Sonam Losar is one of the central festivals among 125 ethnicities living in Nepal, of which some are of Indian origin, and some of Tibetan origin. Therefore, it is natural that many of the country’s festivals are similar to those of the neighboring regions. As far as the latter is concerned, Losar is the festival that comes to mind uppermost. In Tibet, Losar (Lo: year sar: new) is the most important festival among its numerous other festivals. So too is it for many communities in Nepal, such as the Tamu (Gurungs), the Tamangs, and the Sherpas, Bhutiyas, and Yolmos.
All the above-mentioned ethnicities celebrate Losar, but they do so on different days. Tibetan Losar is celebrated on the first and third days of the first lunar month of the Tibetan calendar (in 2015, it falls on February 19-25). Just so you know, Tibetan months are some six weeks behind the solar calendar, and the first month usually falls in February. In Nepal, there are three different Losars, namely, Tolo (Tamu) Losar, Sonam Losar, and Gyalpo Losar. They are held a month apart from each other. Tolo Losar, celebrated by the Gurung (Tamu) community, was celebrated on December 30, 2014, while Sonam Losar, the New Year of the Tamangs, was held on January 21, 2015. As for Gyalpo Losar, it is set to begin on February 19, 2015, and is celebrated by Sherpas, Bhutiyas, and Yolmos.
In reality, the festivities of Losar carry on for about a week in Nepal, while the Tibetan Losar is a 15-day affair. Talking about Sonam Losar, specifically, it is great day of joy for the Tamang community, one of the biggest ethnic groups in Nepal. They are culturally very interesting and are widespread across the length and breadth of the country, with their presence being predominant in the districts of Kavrepalanchok, Sindhupalchok, Sindhuli, Nuwakot, Ramechhap Dhading, Rasuwa, Makwanpur, and Dolakha. You’ll also find them in large numbers in places like Sikkim, Darjeeling, Kalimpong, Dooars, etc. in India. They have a hierarchy of societal leaders, namely, Lama, Bonbo, Tamba, Ganba, Labonbo, and Choho, each of whom has a particular role in the distinct Tamang culture.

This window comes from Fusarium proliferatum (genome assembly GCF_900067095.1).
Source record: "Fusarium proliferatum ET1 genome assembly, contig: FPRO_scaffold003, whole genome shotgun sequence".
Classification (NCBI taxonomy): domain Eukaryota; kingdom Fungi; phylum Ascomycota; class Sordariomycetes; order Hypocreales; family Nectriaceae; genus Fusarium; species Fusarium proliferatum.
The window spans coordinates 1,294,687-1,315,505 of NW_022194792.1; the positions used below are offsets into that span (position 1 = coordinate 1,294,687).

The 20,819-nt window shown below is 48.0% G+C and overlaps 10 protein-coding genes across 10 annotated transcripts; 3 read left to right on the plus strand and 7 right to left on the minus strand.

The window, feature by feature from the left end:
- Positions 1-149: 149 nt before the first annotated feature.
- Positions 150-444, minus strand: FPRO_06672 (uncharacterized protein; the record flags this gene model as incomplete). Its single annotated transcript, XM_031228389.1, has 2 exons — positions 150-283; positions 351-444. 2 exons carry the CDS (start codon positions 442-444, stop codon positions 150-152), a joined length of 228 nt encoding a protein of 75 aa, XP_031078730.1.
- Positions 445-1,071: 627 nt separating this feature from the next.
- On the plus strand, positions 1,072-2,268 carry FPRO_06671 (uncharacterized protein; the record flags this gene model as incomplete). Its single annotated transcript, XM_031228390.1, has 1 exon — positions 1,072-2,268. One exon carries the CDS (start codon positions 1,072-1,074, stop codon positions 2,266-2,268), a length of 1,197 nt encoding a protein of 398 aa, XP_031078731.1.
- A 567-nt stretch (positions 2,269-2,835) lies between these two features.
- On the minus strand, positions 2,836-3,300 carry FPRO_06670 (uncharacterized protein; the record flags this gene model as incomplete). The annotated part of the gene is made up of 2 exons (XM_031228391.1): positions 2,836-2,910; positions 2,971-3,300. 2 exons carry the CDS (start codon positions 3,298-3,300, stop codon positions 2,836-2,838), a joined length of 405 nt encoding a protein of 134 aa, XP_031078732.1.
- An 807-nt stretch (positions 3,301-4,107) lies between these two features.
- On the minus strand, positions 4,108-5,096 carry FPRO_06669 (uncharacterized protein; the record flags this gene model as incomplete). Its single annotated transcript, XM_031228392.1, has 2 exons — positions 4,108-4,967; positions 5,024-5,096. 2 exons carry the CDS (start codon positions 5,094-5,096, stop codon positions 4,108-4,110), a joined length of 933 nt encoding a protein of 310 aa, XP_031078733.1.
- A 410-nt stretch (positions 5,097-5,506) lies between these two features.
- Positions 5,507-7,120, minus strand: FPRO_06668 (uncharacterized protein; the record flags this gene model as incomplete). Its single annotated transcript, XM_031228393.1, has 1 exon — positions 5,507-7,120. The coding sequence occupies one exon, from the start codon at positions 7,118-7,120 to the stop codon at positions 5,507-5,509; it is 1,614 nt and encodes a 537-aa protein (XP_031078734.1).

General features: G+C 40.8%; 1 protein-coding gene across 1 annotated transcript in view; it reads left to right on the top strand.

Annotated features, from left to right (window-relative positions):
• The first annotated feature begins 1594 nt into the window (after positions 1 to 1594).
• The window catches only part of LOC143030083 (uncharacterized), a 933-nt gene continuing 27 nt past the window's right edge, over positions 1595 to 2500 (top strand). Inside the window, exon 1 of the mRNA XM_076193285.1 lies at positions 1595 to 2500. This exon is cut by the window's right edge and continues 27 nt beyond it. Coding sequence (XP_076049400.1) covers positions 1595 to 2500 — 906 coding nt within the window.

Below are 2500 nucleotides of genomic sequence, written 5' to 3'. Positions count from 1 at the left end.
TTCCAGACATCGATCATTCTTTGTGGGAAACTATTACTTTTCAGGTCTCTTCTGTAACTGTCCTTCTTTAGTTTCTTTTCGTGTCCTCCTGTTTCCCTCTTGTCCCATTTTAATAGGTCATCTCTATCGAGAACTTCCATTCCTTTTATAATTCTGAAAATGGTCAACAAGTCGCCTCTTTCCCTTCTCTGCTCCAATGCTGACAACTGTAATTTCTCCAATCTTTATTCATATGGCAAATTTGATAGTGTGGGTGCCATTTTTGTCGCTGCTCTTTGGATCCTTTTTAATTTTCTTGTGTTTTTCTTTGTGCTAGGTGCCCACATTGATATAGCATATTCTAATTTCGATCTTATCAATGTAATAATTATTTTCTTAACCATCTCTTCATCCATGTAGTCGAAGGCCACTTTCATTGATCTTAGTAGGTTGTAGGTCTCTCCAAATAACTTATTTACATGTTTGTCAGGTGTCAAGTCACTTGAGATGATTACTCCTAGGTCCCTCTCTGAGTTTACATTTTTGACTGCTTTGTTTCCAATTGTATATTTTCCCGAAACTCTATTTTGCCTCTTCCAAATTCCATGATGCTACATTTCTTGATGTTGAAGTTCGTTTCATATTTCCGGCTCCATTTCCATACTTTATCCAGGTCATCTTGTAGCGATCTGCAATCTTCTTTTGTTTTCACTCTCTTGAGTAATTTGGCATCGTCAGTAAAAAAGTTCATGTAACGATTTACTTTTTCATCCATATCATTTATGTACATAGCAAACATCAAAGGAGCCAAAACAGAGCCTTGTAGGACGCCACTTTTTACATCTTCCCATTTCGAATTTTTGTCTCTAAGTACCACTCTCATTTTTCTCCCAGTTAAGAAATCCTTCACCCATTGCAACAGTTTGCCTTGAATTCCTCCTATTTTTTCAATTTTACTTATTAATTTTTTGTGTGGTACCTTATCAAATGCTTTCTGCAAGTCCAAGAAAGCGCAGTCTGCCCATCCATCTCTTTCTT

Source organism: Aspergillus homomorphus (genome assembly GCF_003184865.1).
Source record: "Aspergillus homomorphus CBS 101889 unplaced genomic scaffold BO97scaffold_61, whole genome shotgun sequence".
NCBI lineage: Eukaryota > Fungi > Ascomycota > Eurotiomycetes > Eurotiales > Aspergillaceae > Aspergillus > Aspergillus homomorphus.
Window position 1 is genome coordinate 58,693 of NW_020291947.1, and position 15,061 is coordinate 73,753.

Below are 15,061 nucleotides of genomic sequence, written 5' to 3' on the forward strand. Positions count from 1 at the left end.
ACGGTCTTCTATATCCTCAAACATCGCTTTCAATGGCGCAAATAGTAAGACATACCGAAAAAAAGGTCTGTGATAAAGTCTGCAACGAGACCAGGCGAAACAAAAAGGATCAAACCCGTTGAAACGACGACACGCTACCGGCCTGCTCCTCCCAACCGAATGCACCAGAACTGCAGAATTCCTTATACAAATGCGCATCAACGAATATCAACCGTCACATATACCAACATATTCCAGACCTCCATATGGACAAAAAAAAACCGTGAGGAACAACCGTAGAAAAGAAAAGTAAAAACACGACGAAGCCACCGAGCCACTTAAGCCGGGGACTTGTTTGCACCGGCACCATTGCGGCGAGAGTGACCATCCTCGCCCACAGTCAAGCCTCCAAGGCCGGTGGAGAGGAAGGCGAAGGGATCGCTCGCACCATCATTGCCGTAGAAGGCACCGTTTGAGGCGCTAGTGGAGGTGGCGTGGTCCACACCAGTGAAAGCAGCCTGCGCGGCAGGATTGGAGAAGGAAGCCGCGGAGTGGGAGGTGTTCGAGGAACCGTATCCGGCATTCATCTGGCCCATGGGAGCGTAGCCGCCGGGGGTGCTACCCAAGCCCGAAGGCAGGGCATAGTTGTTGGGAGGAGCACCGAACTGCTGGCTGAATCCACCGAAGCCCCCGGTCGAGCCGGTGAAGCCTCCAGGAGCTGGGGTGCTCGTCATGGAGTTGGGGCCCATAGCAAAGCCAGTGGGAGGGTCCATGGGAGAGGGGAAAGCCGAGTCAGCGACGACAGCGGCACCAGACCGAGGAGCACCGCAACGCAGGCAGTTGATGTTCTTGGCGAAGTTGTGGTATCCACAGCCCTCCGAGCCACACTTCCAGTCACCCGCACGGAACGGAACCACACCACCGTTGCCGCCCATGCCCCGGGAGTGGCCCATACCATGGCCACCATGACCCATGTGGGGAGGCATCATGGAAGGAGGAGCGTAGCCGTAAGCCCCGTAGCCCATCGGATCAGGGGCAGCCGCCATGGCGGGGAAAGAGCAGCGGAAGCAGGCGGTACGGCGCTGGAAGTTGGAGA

If you are interested in meeting them in their heartland and experiencing their lifestyle, then a trek on the Tamang Heritage Trail is what you should be doing. The route goes between Langtang (3,500 m) and Ganesh Himal (7,429 m), and begins from Syabu Besi (a 7-8 h drive from Kathmandu). It’s a moderately-challenging trek through small villages, terraced paddy fields, and lovely valleys; March-April is when rhododendrons come out in full bloom. You’ll find the Tamang culture similar to Tibetan culture in many ways.
Now, coming to the New Year celebrations of this culturally rich community, Sonam Losar begin on the last day of 12th month of the year, when homes and communities are swept thoroughly, cleaned, and made spick and span. This is to create a suitable environment to welcome one more New Year. New dresses are the norm, along with decorations for the house, so it’s a good time for business – for shopkeepers. Most people decorate their doors and windows with colorful papers and cloth imprinted with quotes depicting happiness, good fortune, wealth, longevity, and so on. And, of course, can any festival be complete without feasts? Families and relatives have get-togethers to partake of lovingly made meals. Pigs, chicken, ducks, sweet delicacies, and so on are the order of the day. Similarly, music too is an integral part of Losar, and there will be plenty of folks around to sing the famous Tamang Selo—songs of humor and wit and joy and sorrow—accompanied by rhythmic beats of a small round drum known as a damphu.
The monasteries, of course, are a focal point. Since Losar is a celebration of people of the Buddhist faith, people flock to monasteries nearby to offer their prayers, and some monasteries organize special dances by masked-dancers to get rid of all negative forces. In Kathmandu, Sonam Losar is celebrated as a public spectacle in Tundikhel. The capital has large numbers of Tamangs, and many more continue to migrate from adjoining districts, which means that the crowd is really huge during Sonam Losar in Kathmandu. It’s more of a cultural fest, with men and women in their colorful traditional dresses (the women adorned with ethnic jewelry), food stalls serving Tamang cuisine, song and dance performances, etc. It’s a festival worth attending, and it’s one that has a history going back thousands of years, this year’s Sonam Losar will be the 2850th New Year so celebrated. That’s going back a long time, you’ll agree!